The fact is, the Dodgers have not been replenishing their farm system with top international talent for several years. And domestically, in the 2007 draft they took Kyle Blair, a top rated RHP in the 5th round. Blair, considered a 1st round talent at the time, lasted into the 5th round because he was deemed difficult to sign. However, had the Dodgers been willing to offer him first round money, chances are he would have signed and not gone to college. I don’t know if Blair will ever see the major leagues, but it makes no sense for the Dodgers to have taken him if they were unwilling to pay him well over slot money. The least they could have done was use the pick to sign a player that would have signed.

    The Santana deal with Cleveland was just another example of McCourt seeking to save $2 million, when he could have kept Santana and had Casey Blake by simply agreeing to pick up the remaining $2 million on the latter’s contract. Santana was a highly rated professional prospect, yet the Dodgers thought it better to save an amount of money that was less than teams shell out in bonuses to unproven amateur draft picks.

    The pattern is clear. Coletti can go on all the “scouting and recruiting” trips he pleases, and they will mean nothing unless there is a tangible inverstment in new talent. The Dodgers still have some good prospects, but we all know that all of those prospects are unlikely to pan out. The shrinking pool of talent in the Dodgers system not only makes it more difficult to build meaningfully from within, but it also makes it next to impossible to acquire top tier talent, be it Cliff Lee or anyone else.

    Before we know it, the Dodgers farm system will back where it was prior to the arrival of Logan White in 2002. And unless he’s given the resources, Logan White himself may decide to move on to greener pastures.

  49. Brooklyn Dodger says:

    Oh, for an edit/preview button.

    This: “The least they could have done was use the pick to SIGN a player that would have signed.”

    Should have been this: “The least they could have done was use the pick to DRAFT a player that would have signed.”

    We need an owner with deep pockets, and a true passion to win. News Corp. had deep pockets, and a passion for television ratings. McCourt (both of them) have empty pockets, and a passion to line their pockets (or pocketbook).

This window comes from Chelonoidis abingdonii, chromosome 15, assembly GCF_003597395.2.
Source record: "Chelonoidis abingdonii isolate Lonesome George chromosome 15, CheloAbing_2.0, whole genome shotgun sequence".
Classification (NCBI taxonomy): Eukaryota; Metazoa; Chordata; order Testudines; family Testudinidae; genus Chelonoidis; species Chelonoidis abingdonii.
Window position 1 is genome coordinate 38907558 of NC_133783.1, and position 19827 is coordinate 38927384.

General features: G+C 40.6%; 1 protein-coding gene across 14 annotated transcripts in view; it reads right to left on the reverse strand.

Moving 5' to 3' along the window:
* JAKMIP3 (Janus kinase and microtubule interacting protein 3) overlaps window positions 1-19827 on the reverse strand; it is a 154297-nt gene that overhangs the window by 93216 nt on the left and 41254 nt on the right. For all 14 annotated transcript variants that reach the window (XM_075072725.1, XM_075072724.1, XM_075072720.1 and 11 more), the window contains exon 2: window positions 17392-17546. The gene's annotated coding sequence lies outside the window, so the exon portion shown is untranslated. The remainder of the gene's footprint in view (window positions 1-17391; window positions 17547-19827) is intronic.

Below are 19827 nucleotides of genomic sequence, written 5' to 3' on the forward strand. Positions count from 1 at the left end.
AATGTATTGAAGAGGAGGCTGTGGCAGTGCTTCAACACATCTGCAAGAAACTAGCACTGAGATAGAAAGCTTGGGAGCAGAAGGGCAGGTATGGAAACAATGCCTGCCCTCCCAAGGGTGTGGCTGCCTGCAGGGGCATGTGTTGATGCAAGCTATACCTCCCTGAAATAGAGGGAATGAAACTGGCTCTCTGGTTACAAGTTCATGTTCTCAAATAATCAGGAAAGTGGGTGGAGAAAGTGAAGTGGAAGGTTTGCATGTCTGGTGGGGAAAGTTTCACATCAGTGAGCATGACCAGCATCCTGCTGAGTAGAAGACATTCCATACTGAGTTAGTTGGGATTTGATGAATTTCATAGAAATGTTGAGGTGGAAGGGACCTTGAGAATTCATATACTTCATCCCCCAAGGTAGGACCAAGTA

I don’t have a clue as to how the “McCourt vs. McCourt” soap opera will play out. I do hope, however, that whatever happens, the Dodgers end up with a new owner who has both the resources and the vision to build the Dodgers into the Yankees of the West. I’m less concerned about this offseason than I am with the long term direction of this team.

  50. Badger says:

    Thank you again Brooklyn. Your words are music to my ears.

    These two were wrong from the beginning. Sell the team Frankenjamie.

  51. lawdog says:

    I don’t know if the rest of you have heard the breaking news: Dick Cheney is reported to have been at the shooting range with Vincente Padilla. It was Cheney’s gun which had discharged at the scene, not the bodyguard’s…

    Cheney is said to have been shooting at what he thought was a quail running up Padilla’s pant leg. Padilla’s comment on the matter was so inflammatory as to not be translatable… But if Cheney were ever to bat against Padilla in a major legue game he’d need the most sophisticated batting helmet ever designed to save his life.

  52. Badger says:

    Shooter and the Bodyguard. Coming to a range near you.

    And the Yankees are the champions of th…..zzzzzzzzzzzzzzzzzzzzzzzzzzzzzzzzzzzzzzzzzzzzzzz.

  53. DRomo says:

    Padilla shot by his body guard? I hear a Jamie McCourt joke here….

    Congrats to the Yankees, although I would have liked to see the Phils win it all to know we lost to the best. Oh well. Now the real depression sets in, NO BASEBALL!!!

    I have talked the wife into a Camelback Ranch family vacation. I hope to see you all there. We will be there with our little ones in tow. I can’t wait, my 3 yr old is already a big Dodger fan & I can’t wait to see if she can meet some of her favorite players.

  54. ThighKing says:

    I hope they get this buttoned up quickly. The mere thought that some of my season ticket fee will go to that gold digger is a bit hard to swallow. Why Frank let her anywhere past the bleachers is a true mystery. It’s obvious she doesn’t care for the club, other than the private jet and other posh perks, or she wouldn’t be airing the dirty laundry so publicly. It would be a shame to have Ms. Badseed take down the entire organization, but it happened in San Diego, and this situation is perfectly poised to follow similar suit.

    I am a 12 year season ticket holder and I doubt I will renew. I refuse to support this WT parade.

  55. Ken says:

    Bill James predicts Manny will have a great year in 2010. TRADE HIM!

  56. Bill Russell says:

    I guess you have to be a Yankee fan in order to appreciate the WS title in 2009. If you’re a baseball fan how can you look at this and say great job? How can you be a Yankee fan? To outsiders it only feels like a purchased title and something that wasn’t really earned. It’s got the same feeling of a rich kids parents buying him a Lexus or BMW for his 16th birthday and he’s got a dirty room. Baseball needs to be fixed but greed will always win out I’m afraid. The union would never allow the needed changes because it may affect the pockets of elite players and their agents. Who will the Yankees go after this off season? Matt Holliday would have to be on their radar. Boras has already got Matt saying he wants to play in NY. That can’t set well for St. Louis fans.